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Richard Guindon – RIP

Cartoonist Dick Guindon has passed away.


Richard Gordon (Dick) Guindon
December 2, 1935 – February 27, 2022

The Detroit Free Press reports:

Richard Gordon Guindon, 86, died the evening of Feb. 27 in Northport, Michigan, after a long illness with his son at his side.

Guindon’s six-decade career began at the university’s Minnesota Daily, where he penned a cartoon that was described as “social commentary a la Jules Feiffer with a bite.” In New York, he was a regular contributor to The Nation, Playboy, Esquire, Down Beat, and one of his favorite gigs, as an underground cartoonist for Paul Krassner’s The Realist. That led to syndication at the Minneapolis Tribune and later brought him to Detroit in the early 1980s.

Dick Guidon drew what may be The Realist’s most famous cover in 1962.

The image instantly became iconic.

More from The Freep:

In an earlier story, former Free Press Executive Editor Kurt Luedtke lauded Guindon’s artistic talents: “The truth about Guindon is that he draws unusually well; a lot of folks miss that, I think, perceiving him as a very funny guy with an offbeat sense of humor who’s a cartoonist. Study those panels for a while and you realize that his oblique take on life is just the beginning of a process that really ends with a masterful pen.”


above and below: Guindon from The Billy Ireland
 

He understood that his humor had a shelf life, and that many people were baffled by his jokes, which made him laugh. “You get calls from people asking to explain the joke, which I find absolutely flabbergasting, simply because that’s the easy part of the paper — what do they do when they get to the editorials?”   

And then he reconsidered, adding,: “Nobody gets all of them. That isn’t really something I take any pride in at all. You’re trying to communicate. What happens is you’re stuck with your own sense of humor. I wonder if it’s a little too subtle.”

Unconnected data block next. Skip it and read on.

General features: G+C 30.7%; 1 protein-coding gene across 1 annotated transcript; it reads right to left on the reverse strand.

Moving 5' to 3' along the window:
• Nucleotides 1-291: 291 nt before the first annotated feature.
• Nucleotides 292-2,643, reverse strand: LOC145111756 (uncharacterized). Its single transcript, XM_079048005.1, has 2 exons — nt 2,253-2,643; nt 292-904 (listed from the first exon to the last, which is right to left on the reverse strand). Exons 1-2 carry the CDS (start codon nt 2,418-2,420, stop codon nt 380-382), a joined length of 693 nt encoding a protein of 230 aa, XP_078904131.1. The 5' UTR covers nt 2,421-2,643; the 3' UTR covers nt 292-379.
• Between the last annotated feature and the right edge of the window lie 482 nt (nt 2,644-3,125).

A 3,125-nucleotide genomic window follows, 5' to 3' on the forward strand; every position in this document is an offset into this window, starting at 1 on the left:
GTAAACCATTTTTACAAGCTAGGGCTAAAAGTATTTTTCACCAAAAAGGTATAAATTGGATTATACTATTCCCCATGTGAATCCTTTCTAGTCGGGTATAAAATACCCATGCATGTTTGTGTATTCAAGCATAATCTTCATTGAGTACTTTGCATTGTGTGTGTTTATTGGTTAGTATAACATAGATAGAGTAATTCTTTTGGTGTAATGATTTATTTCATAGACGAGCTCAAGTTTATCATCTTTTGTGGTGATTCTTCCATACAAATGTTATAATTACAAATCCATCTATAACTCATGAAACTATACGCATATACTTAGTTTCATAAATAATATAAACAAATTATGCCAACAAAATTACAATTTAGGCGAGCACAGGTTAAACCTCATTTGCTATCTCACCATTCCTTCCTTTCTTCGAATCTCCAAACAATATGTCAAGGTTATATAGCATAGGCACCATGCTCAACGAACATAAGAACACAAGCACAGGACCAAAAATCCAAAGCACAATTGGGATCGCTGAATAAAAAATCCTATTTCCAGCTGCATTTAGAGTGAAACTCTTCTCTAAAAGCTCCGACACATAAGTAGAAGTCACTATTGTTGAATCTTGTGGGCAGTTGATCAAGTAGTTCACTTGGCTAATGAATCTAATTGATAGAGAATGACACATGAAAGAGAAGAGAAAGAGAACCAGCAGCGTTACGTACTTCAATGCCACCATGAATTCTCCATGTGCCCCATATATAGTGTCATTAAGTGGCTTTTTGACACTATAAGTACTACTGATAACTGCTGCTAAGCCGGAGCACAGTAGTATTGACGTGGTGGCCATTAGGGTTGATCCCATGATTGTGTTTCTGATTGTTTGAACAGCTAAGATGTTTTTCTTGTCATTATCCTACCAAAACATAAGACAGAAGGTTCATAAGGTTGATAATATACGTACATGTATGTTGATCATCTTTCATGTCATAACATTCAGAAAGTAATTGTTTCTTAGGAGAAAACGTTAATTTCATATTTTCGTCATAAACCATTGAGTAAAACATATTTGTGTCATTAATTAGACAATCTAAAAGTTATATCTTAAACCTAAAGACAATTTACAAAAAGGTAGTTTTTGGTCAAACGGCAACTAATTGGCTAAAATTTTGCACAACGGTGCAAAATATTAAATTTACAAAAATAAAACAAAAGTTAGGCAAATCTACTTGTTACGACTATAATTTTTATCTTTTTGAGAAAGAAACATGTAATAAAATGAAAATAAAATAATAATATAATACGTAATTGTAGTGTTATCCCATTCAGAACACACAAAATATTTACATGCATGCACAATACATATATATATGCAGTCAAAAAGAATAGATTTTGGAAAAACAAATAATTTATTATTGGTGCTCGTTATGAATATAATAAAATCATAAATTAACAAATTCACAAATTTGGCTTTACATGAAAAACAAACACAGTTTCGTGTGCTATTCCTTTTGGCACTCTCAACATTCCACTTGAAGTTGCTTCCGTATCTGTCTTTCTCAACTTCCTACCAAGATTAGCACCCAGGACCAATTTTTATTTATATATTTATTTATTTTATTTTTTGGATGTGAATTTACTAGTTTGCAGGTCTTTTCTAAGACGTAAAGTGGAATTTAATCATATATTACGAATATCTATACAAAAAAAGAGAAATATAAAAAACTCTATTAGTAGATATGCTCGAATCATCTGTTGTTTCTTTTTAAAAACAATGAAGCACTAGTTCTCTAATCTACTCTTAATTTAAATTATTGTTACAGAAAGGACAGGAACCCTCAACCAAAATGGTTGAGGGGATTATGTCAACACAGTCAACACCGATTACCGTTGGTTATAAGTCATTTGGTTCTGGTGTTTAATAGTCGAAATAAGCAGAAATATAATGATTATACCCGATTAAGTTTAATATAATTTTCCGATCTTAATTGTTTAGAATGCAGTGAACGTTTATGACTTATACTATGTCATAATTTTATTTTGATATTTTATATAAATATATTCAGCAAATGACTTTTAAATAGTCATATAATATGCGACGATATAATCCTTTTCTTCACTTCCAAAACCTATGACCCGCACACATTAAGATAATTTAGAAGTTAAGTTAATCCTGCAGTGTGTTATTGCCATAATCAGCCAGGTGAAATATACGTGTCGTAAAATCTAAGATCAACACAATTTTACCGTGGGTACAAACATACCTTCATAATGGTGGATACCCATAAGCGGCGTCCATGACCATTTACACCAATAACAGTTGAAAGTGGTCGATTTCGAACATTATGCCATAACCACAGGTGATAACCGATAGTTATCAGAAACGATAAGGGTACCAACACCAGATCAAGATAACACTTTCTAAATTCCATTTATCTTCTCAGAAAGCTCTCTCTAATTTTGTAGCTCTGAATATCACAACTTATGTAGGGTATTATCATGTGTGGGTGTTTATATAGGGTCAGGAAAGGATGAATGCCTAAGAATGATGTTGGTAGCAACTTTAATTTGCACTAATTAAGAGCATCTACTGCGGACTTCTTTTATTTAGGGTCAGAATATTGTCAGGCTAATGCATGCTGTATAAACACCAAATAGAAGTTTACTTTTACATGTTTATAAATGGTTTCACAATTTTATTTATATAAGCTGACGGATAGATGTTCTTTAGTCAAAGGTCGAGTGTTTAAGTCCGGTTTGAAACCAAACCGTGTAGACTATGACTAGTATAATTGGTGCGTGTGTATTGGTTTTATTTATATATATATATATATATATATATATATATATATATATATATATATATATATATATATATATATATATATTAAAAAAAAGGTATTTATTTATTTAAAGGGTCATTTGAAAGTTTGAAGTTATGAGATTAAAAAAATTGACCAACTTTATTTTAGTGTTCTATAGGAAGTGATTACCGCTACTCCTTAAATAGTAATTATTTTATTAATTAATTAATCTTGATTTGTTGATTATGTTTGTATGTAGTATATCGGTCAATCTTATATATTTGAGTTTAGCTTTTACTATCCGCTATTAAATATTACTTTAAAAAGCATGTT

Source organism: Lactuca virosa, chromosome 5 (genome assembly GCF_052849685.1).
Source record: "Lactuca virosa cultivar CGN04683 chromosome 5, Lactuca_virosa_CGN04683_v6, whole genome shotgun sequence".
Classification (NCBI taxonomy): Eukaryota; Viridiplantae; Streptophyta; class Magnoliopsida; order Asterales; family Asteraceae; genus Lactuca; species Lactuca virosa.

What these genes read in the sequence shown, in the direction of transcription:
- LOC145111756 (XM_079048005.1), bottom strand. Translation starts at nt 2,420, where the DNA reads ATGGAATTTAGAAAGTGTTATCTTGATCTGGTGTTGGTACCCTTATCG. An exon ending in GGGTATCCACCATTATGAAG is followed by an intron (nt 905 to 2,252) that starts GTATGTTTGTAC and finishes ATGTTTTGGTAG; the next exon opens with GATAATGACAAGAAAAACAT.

The Guindon comic made Allan Holtz’s Obscurity of the Day.

Here’s how Allan introduced Guindon:

I imagine I’m far from the first person to say this, but just in case
I herewith present the Holtz Prime Directive of Newspaper Comics Success:
Thou Shalt Not be a Success by Being Smarter than your Audience

Allan continued:

Well, Guindon is a prime example of brilliant writing that shot so far over Aunt Sally’s head she didn’t even hear the sonic boom when it passed.  A tiny cadre of newspaper editors ran the feature, which was self-titled by Richard Guindon. It was a brilliant daily morsel of surrealist mind-candy that on its best days (of which there were plenty) would have had Salvador Dali horking Corn Flakes out his nose at the breakfast table.

 

Of course Guindon wasn’t obscure to Minnesotans and Michiganders.

Here’s cartoonist Jim Keefe appreciating Dick Guindon:

I grew up on Guindon – he’s one of my favorites.
His cartoons nailed the archetypal Minnesotan in a way that no one else has come close. The caricatures in the Coen brothers movie Fargo are the popular stereotype, but Guindon goes more to the core.

 


The Carp Chronicles by Richard Guindon ran from January 18, 1988 above)
to December 23, 1988 (below) in The Detroit Free Press.

 


above: another page from The Realist

Rest in peace.

 

Next day add –
A couple of area cartoonists pay tribute to Guindon on the occasion of his death:
Jim Keefe and Paul Berge

Community Comments

#1 Pete Klein
March/1/2022
@ 9:47 am

Even though it has been many years without searching for my daily Guindon in the Detroit Free Press, I am saddened upon the word of his death. Guindon brightened my world.
Note: The DFP, as it continues to reach out to the basement, dumped Wiley’s Non Sequitur, replacing it with “Nancy”.
(Sorry, had to be critical of something).

#2 Jim Keefe
March/1/2022
@ 8:34 pm

Dick Guindon’s sense of humor was distinctly midwestern – and I loved it. He drew cartoons that both me as a kid and my parents enjoyed. Simply put – one of the GREATS and he’ll be sorely missed.

#3 Tom Wasserman
March/3/2022
@ 10:53 am

Thank you for your informative post on Richard Guindon. I enjoyed reading his cartoons in the Detroit Free Press in the 1980’s. And I still have a copy of one on my refrigerator in Seattle.
Club Carp rules.

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